So here we all are. Childless mothers. I hated that label when I heard it first, but I can't think of anything else that describes us quite that well. We are mothers in our heart - in our soul - but we do not have children.

And so we wait in a season we have outgrown. I feel that "stuck", out of place feeling more often these days than I would like to admit. I'm 31 and my husband is 40. Most friends who are our age have at least one child - some have a house-full. It is hard to find ways to relate to them. As I look around at what is "normal" and "expected" for people our age, it's obvious that being childless puts us in the minority, and I feel it.

When everyone else on our street is chasing their (multiple children) and I'm standing in the front yard with nothing to do, I feel it. When all of my mom friends are discussing birth stories, or sleep issues, or potty training - and all I can do is sit silently at the table, I feel it. When my newsfeed is taken over by birth announcements... and... as the years pass, children starting their first day of school... it makes us feel so behind.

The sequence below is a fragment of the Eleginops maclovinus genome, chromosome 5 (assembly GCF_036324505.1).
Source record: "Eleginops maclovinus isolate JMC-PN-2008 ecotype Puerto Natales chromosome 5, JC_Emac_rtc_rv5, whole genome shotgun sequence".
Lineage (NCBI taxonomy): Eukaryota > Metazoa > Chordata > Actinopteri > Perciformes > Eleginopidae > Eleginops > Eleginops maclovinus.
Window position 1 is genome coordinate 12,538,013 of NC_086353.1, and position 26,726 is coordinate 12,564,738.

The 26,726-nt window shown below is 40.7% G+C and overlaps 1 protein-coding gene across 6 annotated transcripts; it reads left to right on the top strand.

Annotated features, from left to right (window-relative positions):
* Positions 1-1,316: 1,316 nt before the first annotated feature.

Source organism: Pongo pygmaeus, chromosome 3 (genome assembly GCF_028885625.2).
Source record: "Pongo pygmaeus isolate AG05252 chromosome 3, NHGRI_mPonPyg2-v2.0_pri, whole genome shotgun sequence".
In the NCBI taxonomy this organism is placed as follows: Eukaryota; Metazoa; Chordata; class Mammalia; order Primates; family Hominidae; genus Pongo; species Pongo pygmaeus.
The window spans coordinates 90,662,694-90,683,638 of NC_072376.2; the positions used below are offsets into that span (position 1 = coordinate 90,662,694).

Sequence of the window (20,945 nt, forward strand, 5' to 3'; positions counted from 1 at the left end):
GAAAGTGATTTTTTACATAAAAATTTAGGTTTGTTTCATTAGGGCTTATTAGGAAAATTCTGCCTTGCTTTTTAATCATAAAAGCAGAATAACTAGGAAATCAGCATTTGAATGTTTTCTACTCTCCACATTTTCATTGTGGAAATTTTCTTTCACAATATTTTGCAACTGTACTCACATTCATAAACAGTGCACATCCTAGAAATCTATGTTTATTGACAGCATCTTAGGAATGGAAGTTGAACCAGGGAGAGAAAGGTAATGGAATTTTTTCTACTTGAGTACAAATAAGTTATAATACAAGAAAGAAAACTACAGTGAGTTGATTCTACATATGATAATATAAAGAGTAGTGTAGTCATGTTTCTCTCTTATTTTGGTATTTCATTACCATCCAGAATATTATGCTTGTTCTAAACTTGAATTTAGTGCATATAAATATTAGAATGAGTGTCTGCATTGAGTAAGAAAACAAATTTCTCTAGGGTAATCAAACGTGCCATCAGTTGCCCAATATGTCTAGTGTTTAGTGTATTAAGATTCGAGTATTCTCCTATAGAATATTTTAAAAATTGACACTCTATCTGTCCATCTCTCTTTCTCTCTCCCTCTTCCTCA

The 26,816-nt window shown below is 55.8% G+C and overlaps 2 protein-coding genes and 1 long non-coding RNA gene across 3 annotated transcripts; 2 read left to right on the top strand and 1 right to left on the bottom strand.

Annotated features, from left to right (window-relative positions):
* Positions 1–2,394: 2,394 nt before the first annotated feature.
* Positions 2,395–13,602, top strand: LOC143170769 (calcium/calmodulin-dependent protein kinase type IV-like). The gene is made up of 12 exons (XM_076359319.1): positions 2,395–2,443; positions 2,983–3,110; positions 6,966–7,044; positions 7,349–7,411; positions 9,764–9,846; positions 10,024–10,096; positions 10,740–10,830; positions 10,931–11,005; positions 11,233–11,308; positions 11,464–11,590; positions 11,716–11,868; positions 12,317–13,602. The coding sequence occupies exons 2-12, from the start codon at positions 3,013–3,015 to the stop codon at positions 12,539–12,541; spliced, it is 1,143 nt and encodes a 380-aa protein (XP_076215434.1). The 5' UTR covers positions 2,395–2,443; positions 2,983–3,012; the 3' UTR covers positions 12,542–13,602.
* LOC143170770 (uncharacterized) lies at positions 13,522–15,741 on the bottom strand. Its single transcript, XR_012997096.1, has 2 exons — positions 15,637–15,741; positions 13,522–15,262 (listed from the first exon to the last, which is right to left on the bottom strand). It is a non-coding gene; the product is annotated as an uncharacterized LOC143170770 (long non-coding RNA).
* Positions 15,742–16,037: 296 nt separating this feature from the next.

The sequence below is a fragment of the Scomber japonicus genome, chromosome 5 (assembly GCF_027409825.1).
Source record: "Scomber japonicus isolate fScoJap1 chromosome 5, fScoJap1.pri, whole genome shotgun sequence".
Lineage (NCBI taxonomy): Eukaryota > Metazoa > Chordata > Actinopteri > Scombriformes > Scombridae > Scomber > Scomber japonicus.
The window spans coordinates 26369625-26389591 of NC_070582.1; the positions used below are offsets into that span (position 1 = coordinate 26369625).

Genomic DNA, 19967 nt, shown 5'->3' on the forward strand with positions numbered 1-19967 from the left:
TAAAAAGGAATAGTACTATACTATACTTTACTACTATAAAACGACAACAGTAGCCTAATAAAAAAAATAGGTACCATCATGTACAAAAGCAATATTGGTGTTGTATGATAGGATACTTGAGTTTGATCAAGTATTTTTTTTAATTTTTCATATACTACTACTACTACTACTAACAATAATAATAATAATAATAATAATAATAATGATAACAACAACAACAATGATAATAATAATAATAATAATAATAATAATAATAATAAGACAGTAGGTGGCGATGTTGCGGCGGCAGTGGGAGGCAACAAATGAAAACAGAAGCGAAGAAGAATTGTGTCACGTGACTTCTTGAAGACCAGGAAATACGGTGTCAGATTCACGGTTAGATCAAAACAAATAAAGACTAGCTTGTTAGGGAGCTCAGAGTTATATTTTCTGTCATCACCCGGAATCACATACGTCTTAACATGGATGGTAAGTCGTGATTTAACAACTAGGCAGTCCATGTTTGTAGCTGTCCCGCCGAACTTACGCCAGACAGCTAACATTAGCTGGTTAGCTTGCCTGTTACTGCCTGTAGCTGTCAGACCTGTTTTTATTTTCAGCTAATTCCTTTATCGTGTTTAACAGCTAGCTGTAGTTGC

I feel it when I pass by what should be a nursery in our house, but instead, it's still a guest room. I feel it when I walk by the kids' section of every store and fight down the desire to buy a child cute clothes.

I feel it at Christmas. Oh... do I feel it then. As we decorate the house - just the two of us - for the 6th year and hang up an extra stocking for the child we keep hoping for. When there are only a few gifts under the tree - because we don't have a child to buy for and our siblings have decided we're all too old for a gift exchange. When Christmas Day feels empty, because there are no children (not even nieces or nephews) on either side of our family because we are the oldest siblings and we have no kids. And all the days leading up to Christmas that should be filled with making cookies for Santa and watching cartoon Christmas specials and tucking a little one into bed in her Christmas jammies... that are instead spent in a quiet house. Christmas is the hardest. (... and I would be lying if I said I'm not already dreading the holidays this year.)